Rabbits - Out or In?


8 Years
Jun 4, 2011
I am not sure why this debate bothers me so much, but I just can't choose.
I have a Holland Lop bunny. I adopted her, and she is not very social. She is friendly, calm, and playful, but not big into people.
She seems to like the kids better than me, and that is fine.
We also have an English Angora.

The Lop, Macy, was inside for a while, but she seemed bored & under stimulated. She has toys, gets out of cage time, and all that, but I felt like she was just inside all day when I work. I put her out in her exercise pen when weather got nicer & she just seemed so happy & stimulated outside. So, I moved her outside.
Now, I feel like she is getting less social - though I am sure she is more stimulated & she is still friendly, enjoys out of cage time, and all. She is just not in a central location. She is in the side yard where she can get shade. She has the ducks to watch back there, and the birds at the feeders... I just can't decide.
Half of the things I read say I should never keep a rabbit outside, the other half say it is best. So, how does the panel feel?
I'm tempted to move the Macy back in - but is it worst to keep moving her around?
We have the opposite situation with our Mini Rex bunny. He lives in the house happily, but seems very nervous/scared when we try to give him outdoor time. Will spend most of the time hiding, poor guy. We had a Flemish Giant who loved to go outside. It was hard to catch him to put him in at night. This was a good thing though, because indoor life for him was not a good option (he never litter box trained and, well, he was HUGE). So, when not outside, he lived in the garage in a big cage built up on a table, and got tons of attention because our garage is like Grand Central Station (without the trains, and without cars, oddly enough).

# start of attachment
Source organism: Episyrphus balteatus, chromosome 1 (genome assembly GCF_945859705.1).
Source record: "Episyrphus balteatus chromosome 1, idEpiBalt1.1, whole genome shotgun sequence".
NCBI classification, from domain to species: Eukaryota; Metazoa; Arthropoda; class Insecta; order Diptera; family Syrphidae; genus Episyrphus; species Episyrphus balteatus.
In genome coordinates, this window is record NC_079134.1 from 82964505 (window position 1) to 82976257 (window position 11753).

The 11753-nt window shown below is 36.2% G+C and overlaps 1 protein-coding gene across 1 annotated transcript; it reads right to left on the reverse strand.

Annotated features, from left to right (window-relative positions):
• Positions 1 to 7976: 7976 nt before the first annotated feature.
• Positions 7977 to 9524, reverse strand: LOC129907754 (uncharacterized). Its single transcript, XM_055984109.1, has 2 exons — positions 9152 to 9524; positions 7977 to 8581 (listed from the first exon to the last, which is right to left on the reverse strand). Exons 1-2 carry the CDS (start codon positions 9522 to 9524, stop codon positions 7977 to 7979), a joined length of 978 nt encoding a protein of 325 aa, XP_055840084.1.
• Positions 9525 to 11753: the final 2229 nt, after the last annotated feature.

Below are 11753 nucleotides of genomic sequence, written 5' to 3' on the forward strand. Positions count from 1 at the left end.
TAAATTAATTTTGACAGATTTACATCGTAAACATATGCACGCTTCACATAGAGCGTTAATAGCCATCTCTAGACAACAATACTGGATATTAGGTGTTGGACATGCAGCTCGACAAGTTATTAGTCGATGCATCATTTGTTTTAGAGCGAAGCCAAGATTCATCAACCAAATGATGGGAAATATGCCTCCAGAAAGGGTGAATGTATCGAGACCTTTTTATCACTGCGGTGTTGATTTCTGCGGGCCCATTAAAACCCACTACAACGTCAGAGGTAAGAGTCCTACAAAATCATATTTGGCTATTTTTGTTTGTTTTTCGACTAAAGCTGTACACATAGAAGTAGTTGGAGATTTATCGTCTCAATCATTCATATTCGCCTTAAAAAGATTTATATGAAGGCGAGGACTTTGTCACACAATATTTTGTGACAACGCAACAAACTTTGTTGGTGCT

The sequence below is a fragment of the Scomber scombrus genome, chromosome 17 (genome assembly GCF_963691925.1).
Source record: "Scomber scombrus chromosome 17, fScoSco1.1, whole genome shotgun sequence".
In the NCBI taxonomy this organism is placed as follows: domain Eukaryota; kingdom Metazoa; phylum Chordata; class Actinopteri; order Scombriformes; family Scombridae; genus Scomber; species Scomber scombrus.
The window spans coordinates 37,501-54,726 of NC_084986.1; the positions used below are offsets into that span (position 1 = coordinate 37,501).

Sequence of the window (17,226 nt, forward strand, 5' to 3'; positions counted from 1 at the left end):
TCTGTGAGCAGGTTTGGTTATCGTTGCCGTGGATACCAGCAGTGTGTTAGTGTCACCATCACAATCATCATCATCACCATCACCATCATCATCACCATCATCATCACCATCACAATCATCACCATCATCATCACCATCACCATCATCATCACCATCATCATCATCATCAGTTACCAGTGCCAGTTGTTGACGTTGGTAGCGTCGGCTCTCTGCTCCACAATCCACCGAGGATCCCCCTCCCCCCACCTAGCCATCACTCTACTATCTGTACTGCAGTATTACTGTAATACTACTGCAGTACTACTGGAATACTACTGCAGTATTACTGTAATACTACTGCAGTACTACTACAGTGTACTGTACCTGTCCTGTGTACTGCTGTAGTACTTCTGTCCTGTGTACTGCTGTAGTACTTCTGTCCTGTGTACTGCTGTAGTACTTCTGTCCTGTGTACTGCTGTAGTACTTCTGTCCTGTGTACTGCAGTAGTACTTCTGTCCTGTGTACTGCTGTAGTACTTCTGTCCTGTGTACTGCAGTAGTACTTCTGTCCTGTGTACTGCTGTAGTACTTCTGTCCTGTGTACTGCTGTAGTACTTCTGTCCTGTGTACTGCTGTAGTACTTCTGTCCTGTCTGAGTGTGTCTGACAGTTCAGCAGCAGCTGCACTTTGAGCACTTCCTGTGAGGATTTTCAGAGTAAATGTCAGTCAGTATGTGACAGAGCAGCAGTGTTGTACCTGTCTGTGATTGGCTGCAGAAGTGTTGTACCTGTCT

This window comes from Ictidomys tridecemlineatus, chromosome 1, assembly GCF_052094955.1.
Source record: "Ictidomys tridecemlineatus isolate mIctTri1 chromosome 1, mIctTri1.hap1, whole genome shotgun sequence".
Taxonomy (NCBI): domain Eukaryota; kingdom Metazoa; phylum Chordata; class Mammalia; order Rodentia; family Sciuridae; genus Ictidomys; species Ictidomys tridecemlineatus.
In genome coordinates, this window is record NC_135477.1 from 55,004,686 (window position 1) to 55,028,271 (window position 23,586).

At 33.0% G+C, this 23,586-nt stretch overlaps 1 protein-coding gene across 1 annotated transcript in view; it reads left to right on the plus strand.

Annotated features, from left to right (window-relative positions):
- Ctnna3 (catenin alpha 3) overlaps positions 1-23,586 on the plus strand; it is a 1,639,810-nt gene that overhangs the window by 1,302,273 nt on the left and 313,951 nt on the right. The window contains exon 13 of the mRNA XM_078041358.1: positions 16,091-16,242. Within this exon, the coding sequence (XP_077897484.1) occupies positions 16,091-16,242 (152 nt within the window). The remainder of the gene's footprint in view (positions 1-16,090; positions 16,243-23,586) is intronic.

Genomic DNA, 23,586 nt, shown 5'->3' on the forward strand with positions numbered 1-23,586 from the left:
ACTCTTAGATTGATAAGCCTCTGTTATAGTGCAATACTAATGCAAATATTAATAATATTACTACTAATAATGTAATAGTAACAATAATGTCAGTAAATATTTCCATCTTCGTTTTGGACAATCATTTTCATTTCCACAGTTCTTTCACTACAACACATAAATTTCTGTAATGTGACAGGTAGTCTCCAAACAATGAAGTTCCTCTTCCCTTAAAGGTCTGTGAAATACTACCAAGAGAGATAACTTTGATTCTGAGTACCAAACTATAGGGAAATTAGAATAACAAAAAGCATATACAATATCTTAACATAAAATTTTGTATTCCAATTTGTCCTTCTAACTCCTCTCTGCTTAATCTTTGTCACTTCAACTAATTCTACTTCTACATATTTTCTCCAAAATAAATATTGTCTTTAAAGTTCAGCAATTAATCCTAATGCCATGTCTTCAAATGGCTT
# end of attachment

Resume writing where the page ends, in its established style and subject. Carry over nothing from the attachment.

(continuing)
I think it's fine to keep bunnies outside. For us, full time outdoors it isn't a good option due to extreme heat in the summer, parasites, and predators (we didn't want to invest in a permanent maximum security bunny habitat). The other big reason is my fear that they will be a bit neglected. This happened to our outside rabbits when I was a kid (long ago...
...before internet and the information age) and they got really mean and territorial. They were cared for, but after the novelty wore off, we didn't give them enough attention, and they started attacking and clawing when we fed or cleaned the cage. Luckily for them, my mom knew a "rabbit lady" who took them in and gave them a better life.

I think you know your bun best, and it sounds like you are doing a wonderful job with her. Moving her around is probably a good thing, lots of stimulation, as long as she's not freaking out. I think loneliness is the biggest worry.

I hope I hear more of your story. Good luck!
(((The only thing cuter than chicken butt is bunny butt!!

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